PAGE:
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The posttranslocational chaperone lipoprotein PrsA is involved in both glycopeptide and oxacillin resistance in Staphylococcus aureus.

Type of publication Peer-reviewed
Publikationsform Original article (peer-reviewed)
Author Jousselin Ambre, Renzoni Adriana, Andrey Diego O, Monod Antoinette, Lew Daniel P, Kelley William L,
Project Mécanismes moléculaires de la resistance intermédiaire aux glycopeptides chez les staphyloques dorés
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Original article (peer-reviewed)

Journal Antimicrobial agents and chemotherapy
Volume (Issue) 56(7)
Page(s) 3629 - 40
Title of proceedings Antimicrobial agents and chemotherapy
DOI 10.1128/AAC.06264-11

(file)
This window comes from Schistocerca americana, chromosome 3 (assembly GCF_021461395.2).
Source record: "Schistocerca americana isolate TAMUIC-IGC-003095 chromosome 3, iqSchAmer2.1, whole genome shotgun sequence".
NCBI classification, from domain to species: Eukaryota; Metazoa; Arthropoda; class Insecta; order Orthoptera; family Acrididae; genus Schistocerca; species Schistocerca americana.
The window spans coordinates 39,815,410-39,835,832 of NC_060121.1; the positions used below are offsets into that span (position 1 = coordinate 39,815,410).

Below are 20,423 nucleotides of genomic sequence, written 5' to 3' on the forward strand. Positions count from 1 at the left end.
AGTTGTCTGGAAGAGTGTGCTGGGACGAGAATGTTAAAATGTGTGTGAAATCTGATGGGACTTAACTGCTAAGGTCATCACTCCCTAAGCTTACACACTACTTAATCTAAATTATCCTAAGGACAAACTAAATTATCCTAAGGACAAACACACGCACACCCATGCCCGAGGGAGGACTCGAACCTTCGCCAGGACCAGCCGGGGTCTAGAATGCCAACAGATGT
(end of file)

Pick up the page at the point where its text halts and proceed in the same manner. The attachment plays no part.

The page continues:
Understanding in detail the factors which permit Staphylococcus aureus to counteract cell wall-active antibiotics is a prerequisite to elaborating effective strategies to prolong the usefulness of these drugs and define new targets for pharmacological intervention. Methicillin-resistant S. aureus (MRSA) strains are major pathogens of hospital-acquired and community-acquired infections and are most often treated with glycopeptides (vancomycin and teicoplanin) because of their resistance to most penicillins and a limited arsenal of clinically proven alternatives. In this study, we examined PrsA, a lipid-anchored protein of the parvulin PPIase family (peptidyl-prolyl cis/trans isomerase) found ubiquitously in all Gram-positive species, in which it assists posttranslocational folding at the outer surface of the cytoplasmic membrane. We show by both genetic and biochemical assays that prsA is directly regulated by the VraRS two-component sentinel system of cell wall stress. Disruption of prsA is tolerated by S. aureus, and its loss results in no detectable overt macroscopic changes in cell wall architecture or growth rate under nonstressed growth conditions. Disruption of prsA leads, however, to notable alterations in the sensitivity to glycopeptides and dramatically decreases the resistance of COL (MRSA) to oxacillin. Quantitative transcriptional analysis reveals that prsA and vraR are coordinately upregulated in a panel of stable laboratory and clinical glycopeptide-intermediate S. aureus (GISA) strains compared to their susceptible parents. Collectively, our results point to a role for prsA as a facultative facilitator of protein secretion or extracellular folding and provide a framework for understanding why prsA is a key element of the VraRS-mediated cell wall stress response.